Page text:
Why Wi-Fi is speedy
Q: You wrote that any Wi-Fi router you can buy today will be much faster than your Internet connection. Does this mean the wireless router can transmit data faster than my Internet connection can send it? If so, who cares? What’s the best way to measure the Internet data speeds coming into my home via my cable modem? Is there a way to use the Speedtest.net website to measure the data speed to a specific computer in the house? I’ve noticed that the Internet speed to my PC, which is wired to the router, is faster than the speed that my wife gets on her Wi-Fi-equipped laptop in another room.
A: It might seem silly that your home Internet connection (typically less than 20 megabits per second) is left in the dust by your Wi-Fi router (300 to 900 megabits per second advertised, although 25 to 50 percent slower in practice). After all, you can’t share Internet data around the house faster than you receive it.
But it turns out to be important. When that fast Wi-Fi router is shared by several PCs, tablet computers or smartphones, each of those devices claims part of the router’s overall speed. The more Wi-Fi devices using the home network, the slower the speed that each one gets. So it makes sense to start out with a fast Wi-Fi router.
It is possible to measure the speed being received by each computer in the house. When you use Speedtest.net, a credible and widely used site, you are sending the website a request to measure the time it takes to download or upload a preset amount of data to or from the PC you’re using at the moment. All things being equal, you’ll get about a 30 percent faster speed on a PC with a wired connection to the Internet compared with a PC in the same house that’s connected by Wi-Fi. In most cases, that’s a difference of seconds, not minutes.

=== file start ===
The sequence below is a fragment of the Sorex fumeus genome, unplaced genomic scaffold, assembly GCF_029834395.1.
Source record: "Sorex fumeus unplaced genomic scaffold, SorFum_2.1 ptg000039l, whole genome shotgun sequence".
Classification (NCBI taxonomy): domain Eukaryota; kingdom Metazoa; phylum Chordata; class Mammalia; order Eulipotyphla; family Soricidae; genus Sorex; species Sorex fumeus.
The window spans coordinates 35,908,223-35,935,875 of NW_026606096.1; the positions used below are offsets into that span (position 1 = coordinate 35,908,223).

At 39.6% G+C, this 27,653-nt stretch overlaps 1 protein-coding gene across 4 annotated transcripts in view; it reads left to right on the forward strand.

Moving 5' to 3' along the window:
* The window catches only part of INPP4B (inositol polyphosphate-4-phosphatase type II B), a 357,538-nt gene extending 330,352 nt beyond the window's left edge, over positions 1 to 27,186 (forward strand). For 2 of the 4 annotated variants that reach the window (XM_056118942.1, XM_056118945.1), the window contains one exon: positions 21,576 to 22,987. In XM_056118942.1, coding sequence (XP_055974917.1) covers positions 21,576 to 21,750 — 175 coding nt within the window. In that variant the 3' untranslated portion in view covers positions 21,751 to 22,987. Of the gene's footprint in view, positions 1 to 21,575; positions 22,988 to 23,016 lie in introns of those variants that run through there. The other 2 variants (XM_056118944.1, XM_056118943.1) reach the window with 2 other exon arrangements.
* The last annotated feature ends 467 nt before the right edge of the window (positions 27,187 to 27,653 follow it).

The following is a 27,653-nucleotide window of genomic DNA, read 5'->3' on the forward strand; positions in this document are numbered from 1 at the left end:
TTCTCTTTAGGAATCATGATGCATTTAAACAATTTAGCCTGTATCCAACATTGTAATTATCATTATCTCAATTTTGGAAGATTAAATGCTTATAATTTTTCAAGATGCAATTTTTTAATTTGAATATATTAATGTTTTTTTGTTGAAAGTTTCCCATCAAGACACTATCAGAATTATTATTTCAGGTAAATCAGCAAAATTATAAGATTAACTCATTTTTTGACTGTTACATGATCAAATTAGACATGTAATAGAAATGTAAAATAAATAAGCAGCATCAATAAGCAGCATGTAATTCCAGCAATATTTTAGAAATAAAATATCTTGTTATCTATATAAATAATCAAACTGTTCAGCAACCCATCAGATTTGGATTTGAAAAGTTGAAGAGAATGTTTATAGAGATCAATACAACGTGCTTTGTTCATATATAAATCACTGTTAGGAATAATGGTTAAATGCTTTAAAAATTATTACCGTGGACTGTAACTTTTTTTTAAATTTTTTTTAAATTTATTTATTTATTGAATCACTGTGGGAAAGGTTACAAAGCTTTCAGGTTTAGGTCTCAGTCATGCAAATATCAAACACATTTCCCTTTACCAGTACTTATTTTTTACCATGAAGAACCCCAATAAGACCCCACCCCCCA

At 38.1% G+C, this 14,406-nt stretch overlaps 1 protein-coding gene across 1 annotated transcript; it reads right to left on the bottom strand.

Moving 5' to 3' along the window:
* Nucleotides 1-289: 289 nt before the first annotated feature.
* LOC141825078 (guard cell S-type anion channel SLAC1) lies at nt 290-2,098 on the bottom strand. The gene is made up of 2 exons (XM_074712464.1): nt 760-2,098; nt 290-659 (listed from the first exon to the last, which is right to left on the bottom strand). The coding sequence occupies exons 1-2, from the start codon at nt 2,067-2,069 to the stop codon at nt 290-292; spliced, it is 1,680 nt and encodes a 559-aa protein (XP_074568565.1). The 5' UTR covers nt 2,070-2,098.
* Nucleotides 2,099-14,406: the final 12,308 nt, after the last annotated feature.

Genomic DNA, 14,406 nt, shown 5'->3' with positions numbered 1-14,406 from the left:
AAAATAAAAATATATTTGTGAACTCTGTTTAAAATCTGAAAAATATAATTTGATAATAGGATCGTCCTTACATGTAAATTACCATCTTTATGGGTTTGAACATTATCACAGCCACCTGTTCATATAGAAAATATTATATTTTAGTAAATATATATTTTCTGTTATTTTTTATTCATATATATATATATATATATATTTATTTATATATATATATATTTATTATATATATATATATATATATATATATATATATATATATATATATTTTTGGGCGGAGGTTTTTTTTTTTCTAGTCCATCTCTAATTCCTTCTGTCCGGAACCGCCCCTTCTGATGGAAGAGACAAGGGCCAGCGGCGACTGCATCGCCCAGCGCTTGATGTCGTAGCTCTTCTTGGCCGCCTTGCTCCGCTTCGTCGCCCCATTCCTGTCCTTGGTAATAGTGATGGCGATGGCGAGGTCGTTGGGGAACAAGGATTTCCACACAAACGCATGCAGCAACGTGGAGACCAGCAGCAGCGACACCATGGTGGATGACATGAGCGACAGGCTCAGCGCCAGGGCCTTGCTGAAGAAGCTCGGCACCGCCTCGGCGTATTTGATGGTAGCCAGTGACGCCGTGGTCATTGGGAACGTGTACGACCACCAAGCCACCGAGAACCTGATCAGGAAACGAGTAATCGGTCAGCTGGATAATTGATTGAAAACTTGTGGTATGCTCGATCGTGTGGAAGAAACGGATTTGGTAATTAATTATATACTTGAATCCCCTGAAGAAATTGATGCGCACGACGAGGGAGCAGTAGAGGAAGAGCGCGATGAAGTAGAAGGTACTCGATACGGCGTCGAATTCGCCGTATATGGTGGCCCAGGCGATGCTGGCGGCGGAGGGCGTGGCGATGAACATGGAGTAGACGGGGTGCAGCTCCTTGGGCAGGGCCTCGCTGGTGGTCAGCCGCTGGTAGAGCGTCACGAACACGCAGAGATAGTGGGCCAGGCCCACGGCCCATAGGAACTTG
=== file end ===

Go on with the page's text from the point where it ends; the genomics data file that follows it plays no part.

Why? Once in your home, data can’t travel over the air as quickly as it moves through a wire. Obstacles for Wi-Fi include the walls in your house, which can affect signal quality, and radio interference from other Wi-Fi networks, microwave ovens or garage door openers (all share radio frequencies designated for public use).
— By Steve Alexander
Minneapolis Star Tribune
Study building safety
Q: I work for a major local retailer after closing hours. At that time, the managers lock all doors, two of which are metal gates. Supposedly a door on the far side of the building can be kicked out in an emergency. Otherwise, we are locked in until a manager comes to open the sole door we are permitted to use as an exit. If we need to leave, we have to page the manager to come unlock this door, and wait for him or her to arrive. In the event of a fire or other potential catastrophe, absent kicking out a door that we aren’t 100 percent certain can be opened, we would have to wait for a manager to let us out. Is it legal to lock in employees and expose them to the dangers of being trapped if a fire breaks out? Shouldn’t a manager with a key be stationed by the sole exit door?
A: You are right to raise concerns about your employer’s practice because it puts employees at incredible risks. It certainly concerned the head of the U.S. Occupational Safety and Health Administration on Long Island, N.Y.
“Simply put, exit routes must not be blocked or locked,” said Tony Ciuffo, who heads the Westbury, N.Y., office.
The only exceptions, he said, are exit doors that may be locked in a mental or correctional facility. Even then, supervisory personnel must be continuously on duty, and the employer must have an evacuation plan, he said.
“This exemption does not apply to the vast majority of workplaces,” he said.
He noted that locked exit doors caused one of the deadliest industrial disasters in New York City’s history — the 1911 Triangle Shirtwaist Factory fire, in which 146 workers died.
“Because the managers had locked the doors to the stairwells and exits — a common practice at the time to prevent pilferage and unauthorized breaks — many of the workers who could not escape the burning building jumped from the eighth, ninth and 10th floors to the streets below,” he said.
A similar problem led to the death of 119 workers at a Chinese poultry-processing plant earlier this month, he said.
— By Carrie Mason-Draffen